Collection Ecologies

Collection Ecologies intersects history and philosophy of science with the history of natural historical and medical collections, and environmental history. The concept of ecology offers new pathways into the history of collections, both to understand how collections can serve as archives and knowledge repositories in the history of the environment, but also by developing a reflection on collections as ecologies themselves. Reflecting on collections as ecologies in themselves enables the group to open up disciplinary boundaries in order to reassess the value, stabilization, transfer, loss, and transformational potential of bio-cultural collections to create new transdisciplinary methodologies. The sessions will consider the following questions as a starting point  - but not limited to this list-such as: how are museums, collections and affiliated infrastructures reimaging and configuring environments – virtually, digitally, and physically? What tensions arise from collecting, displaying, and reconstructing natural things that have shaped and continued to shape environments? Reversely, how have conceptions of the environment shaped the reconstruction of the natural things ex-situ, in museums? How can we think together about how materiality and practices intertwine and impact knowledge in times of environmental change?

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Upcoming Meetings

There are no currently scheduled upcoming events.

Past Meetings

  • June 13, 2024

    Katherine Arnold, Rachel Carson Center for Environment and Society, LMU München 

    Title: The Will of Welwitsch: Collections as the Object of a Transnational Legal Battle
    Along the Atlantic coast of Namibia and Angola lies the Namib desert. Reported to mean ‘vast place’ and ‘an area where there is nothing’ in Khoekhoegowab, it contains some of the world’s driest regions and has been considered the oldest desert in the world. Amongst the Namib’s characteristic sand dunes, Austrian collector Friedrich Welwitsch became the first European to formally describe what would become one of the most famous plants ‘discovered’ in the nineteenth century - the Welwitschia mirabilis (Tumboa, n’tumbo [Angolan]). Welwitsch was so overwhelmed at first sight of the plant that he ‘could do nothing but kneel down […] and gaze at it, half in fear lest a touch should prove it a figment of the imagination’.[1] The ‘discovery’ of Welwitschia made Welwitsch an overnight celebrity; European and colonial gardens vied for information and specimens from his unique Angolan collections. When he died in 1872, his will – written only two days before his death – threw European botany into chaos.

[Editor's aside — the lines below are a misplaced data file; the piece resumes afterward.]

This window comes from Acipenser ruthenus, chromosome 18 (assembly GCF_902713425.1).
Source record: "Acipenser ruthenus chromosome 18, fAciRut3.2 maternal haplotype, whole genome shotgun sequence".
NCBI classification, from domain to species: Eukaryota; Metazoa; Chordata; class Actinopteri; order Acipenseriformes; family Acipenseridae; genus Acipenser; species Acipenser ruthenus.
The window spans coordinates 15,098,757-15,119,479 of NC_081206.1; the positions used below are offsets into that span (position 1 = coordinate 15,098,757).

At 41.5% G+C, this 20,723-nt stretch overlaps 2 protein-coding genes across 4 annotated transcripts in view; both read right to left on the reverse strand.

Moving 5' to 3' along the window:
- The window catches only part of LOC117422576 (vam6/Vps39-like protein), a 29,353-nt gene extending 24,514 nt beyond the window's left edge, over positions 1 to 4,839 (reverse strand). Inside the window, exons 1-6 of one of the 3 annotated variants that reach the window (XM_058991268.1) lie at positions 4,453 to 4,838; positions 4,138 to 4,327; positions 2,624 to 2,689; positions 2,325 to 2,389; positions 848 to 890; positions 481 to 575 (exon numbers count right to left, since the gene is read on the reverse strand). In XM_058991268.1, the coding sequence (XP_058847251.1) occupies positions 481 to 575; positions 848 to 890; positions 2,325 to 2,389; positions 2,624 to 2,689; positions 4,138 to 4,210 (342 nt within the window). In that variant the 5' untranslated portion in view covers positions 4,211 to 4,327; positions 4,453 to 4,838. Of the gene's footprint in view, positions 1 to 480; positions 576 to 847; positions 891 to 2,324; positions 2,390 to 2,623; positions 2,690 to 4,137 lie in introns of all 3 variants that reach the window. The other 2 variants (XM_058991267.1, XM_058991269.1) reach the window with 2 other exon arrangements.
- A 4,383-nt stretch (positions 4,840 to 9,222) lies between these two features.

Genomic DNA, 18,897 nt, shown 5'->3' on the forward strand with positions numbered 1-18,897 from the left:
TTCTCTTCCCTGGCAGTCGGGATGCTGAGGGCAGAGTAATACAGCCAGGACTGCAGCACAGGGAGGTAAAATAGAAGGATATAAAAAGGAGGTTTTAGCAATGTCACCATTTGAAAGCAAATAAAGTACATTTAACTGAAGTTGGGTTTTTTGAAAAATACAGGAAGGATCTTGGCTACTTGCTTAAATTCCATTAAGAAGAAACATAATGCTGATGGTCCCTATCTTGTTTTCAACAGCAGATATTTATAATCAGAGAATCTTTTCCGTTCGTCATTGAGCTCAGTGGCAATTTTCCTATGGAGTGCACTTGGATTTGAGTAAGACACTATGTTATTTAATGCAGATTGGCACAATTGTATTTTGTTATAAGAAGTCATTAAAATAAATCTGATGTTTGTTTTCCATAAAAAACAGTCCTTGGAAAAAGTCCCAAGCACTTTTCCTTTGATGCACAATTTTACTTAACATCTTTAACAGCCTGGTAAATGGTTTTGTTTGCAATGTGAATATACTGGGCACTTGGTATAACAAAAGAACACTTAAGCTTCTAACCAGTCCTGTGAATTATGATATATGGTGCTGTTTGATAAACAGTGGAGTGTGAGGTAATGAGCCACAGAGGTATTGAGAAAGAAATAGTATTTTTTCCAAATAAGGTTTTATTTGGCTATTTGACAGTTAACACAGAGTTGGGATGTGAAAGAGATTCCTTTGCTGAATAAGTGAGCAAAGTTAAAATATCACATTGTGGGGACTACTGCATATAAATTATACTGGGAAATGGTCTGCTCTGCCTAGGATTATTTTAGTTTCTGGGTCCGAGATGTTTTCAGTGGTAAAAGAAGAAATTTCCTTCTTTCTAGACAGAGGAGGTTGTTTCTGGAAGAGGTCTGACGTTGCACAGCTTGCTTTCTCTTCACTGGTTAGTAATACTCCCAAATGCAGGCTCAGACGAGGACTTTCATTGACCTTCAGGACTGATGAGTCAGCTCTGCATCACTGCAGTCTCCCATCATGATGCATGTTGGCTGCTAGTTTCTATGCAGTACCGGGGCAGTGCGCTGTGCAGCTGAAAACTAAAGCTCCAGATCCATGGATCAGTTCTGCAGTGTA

This paper will discuss the legal battle which ensued as a result of Welwitsch’s will, demonstrating how far European botanists would go to safeguard their power over the production of knowledge about plants and colonial environments. Though the will stated that a full set of his collections be left to the British Museum (Natural History), the expedition had been formally sponsored by the Portuguese government to investigate their colony of Angola. The King of Portugal (upon realizing their scientific value) brought a lawsuit against the British Museum in the English High Court. This became tangled by further extraneous animosities between the British Museum and Kew Gardens, as Sir Joseph Dalton Hooker eventually represented the Portuguese government’s side of the battle against the British Museum. This raises questions about what it meant to ‘own’ a collection, contributing to present debates about ownership in museums. This paper thus offers fascinating insights into what it meant to ‘control’ knowledge and the different actors and institutions who had a stake in that power in the nineteenth century.

  • May 9, 2024

    Archiving Mollusks, Articulating Difference: Mollusks as Scientific Objects in Studies of Human Difference

    Brooke Penaloza-Patzak, Marie Jahoda Fellow, Inst. for Economic & Social History, University of Vienna
    Tamara Fernando, Assistant Professor, Stony Brook University

    Abstract : Mollusks and their traces—fossil, food, refuse, commodity or bijouterie—are found from the heights of Prebético to the depths of the Gulf of Mannar, from the rivers of Unalaska to Hispaniola’s Bloodwood branches and nearly everywhere in between. The history of mollusk-based research intertwines environmental spaces, geologic eras, forms of knowledge, and ways of knowing. In the 19th and early 20th centuries, this strand of research also became deeply imbricated in studies of human development. This paper looks at how William Healey Dall (1845-1927) and James Hornell (1865-1949), naturalists from two consecutive generations working for unrelated extractive colonial ventures in dramatically different environs, brought natural history practices and frameworks used to study mollusk anatomy, distribution, classification, and development to bear on questions of human origin and cultural development. In both cases, colonial projects awakened by commercial and political interest in specific environs produced opportune circumstances for scientists enlisted to survey and monitor natural resources to turn their attention to human culture and development. Interweaving methods and considerations from the history of science, environmental studies, and museum anthropology, we take Dall’s Strait-based research and Hornell’s undertaken in the Gulf of Mannar as points of entry to discuss how and why specimen-based research facilitated the transfer of theories and practices between what we now consider the natural and human sciences, ethnology in particular, and how these and others projects like them endeavored to legitimize “expert” as opposed to indigenous knowledge about indigenous life and the material matter of the sea.